578 F2d 804 Arnheiter v. Random House Inc

578 F.2d 804

4 Media L. Rep. 1174

Marcus A. ARNHEITER, Plaintiff-Appellant,
RANDOM HOUSE, INC., and Neil Sheehan, Defendants-Appellees.

No. 76-1753.

United States Court of Appeals,
Ninth Circuit.

July 17, 1978.

Leon S. Wolk (argued), Fort Lee, N. J., for plaintiff-appellant.

Walter R. Allan (argued), San Francisco, Cal., for defendants-appellees.

Before BROWNING and ANDERSON, Circuit Judges, and D. WILLIAMS, District Judge.*


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Neil Sheehan wrote a book, published by Random House, Inc., reporting events which occurred during appellant's 99-day command of a Navy war ship, the Vance, on patrol duty during the Vietnam war. Captain Arnheiter was removed from his command by superior officers when they concluded from irregularities in his conduct that he was not fit for command. Arnheiter's persistent efforts to bring about a reversal of this decision became the subject of much public notice and attention from journalists. The Navy eventually upheld the removal, and no Court of Inquiry was convened, despite appellant's urging. Sheehan's book concluded that the removal was proper.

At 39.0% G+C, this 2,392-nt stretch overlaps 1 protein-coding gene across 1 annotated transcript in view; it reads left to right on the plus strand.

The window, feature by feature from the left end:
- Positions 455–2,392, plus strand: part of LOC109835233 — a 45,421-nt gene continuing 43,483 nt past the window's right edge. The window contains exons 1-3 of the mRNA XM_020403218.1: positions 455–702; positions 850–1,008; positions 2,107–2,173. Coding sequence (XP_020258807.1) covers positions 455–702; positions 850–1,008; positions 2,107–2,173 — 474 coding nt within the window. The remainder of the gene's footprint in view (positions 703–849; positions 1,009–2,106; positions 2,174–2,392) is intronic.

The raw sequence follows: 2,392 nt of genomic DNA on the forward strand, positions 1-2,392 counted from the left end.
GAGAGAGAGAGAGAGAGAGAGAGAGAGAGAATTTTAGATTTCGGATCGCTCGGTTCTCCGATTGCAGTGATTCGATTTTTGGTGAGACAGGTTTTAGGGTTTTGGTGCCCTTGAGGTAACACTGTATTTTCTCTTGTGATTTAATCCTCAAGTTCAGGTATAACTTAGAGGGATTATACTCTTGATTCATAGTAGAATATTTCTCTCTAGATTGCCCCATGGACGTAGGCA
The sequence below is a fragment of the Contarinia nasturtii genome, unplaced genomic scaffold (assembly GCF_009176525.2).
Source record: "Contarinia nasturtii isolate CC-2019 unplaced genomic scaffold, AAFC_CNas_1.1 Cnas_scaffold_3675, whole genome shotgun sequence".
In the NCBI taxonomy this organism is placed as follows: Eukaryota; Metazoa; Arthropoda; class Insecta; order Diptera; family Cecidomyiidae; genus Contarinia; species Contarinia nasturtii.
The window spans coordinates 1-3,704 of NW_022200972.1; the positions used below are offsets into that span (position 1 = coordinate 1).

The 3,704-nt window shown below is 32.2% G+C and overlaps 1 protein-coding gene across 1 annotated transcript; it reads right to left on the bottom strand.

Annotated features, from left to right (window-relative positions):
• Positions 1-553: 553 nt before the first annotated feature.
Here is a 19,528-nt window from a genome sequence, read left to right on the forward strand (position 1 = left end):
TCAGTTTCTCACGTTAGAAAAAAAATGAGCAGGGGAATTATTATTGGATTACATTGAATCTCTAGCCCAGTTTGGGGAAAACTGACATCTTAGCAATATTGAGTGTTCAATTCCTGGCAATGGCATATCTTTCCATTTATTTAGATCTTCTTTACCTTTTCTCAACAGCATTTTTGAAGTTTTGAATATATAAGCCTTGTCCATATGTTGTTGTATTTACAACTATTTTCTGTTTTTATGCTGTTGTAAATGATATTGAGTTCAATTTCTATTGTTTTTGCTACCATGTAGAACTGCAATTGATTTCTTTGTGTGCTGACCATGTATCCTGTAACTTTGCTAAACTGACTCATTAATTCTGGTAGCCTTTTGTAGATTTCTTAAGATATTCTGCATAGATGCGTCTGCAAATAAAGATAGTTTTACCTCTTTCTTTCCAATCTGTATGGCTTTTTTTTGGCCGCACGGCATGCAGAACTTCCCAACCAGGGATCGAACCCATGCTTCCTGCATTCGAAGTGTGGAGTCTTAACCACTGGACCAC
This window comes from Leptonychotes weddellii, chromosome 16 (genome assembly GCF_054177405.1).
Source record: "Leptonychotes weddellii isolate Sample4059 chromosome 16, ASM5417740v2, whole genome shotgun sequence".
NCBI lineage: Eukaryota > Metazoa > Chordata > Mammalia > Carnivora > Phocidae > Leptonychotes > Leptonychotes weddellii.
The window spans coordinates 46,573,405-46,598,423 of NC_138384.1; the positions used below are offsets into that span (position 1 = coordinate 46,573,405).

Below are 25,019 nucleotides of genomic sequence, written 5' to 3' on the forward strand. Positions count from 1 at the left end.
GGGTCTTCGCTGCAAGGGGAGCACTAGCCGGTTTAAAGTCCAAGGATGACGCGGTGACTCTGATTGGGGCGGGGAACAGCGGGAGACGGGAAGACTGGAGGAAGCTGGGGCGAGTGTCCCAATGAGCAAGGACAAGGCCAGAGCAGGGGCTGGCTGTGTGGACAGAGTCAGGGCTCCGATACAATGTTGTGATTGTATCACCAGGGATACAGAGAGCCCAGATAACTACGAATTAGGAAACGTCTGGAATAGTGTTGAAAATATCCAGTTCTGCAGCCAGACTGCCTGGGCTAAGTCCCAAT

The trial court granted summary judgment in favor of the author and publisher on the ground that the allegedly libelous material was protected under the rule of New York Times v. Sullivan, 376 U.S. 254, 84 S.Ct. 710, 11 L.Ed.2d 686 (1964). On appeal, Arnheiter argues: (1) that he is not a public official or public figure within the meaning of New York Times, (2) that summary judgment was improper because there was a genuine jury issue, i. e., whether the material was published with knowledge of its falsity, or with reckless disregard of the truth, and (3) that further discovery should have been permitted.


In Rosenblatt v. Baer, 383 U.S. 75, 85, 86 S.Ct. 669, 675, 15 L.Ed.2d 597 (1966), it is said:


"Criticism of government is at the very center of the constitutionally protected area of free discussion. Criticism of those responsible for government operations must be free, lest criticism of government itself be penalized. It is clear, therefore, that the 'public official' designation applies at the very least to those among the hierarchy of government employees who have, or appear to the public to have, substantial responsibility for or control over the conduct of governmental affairs."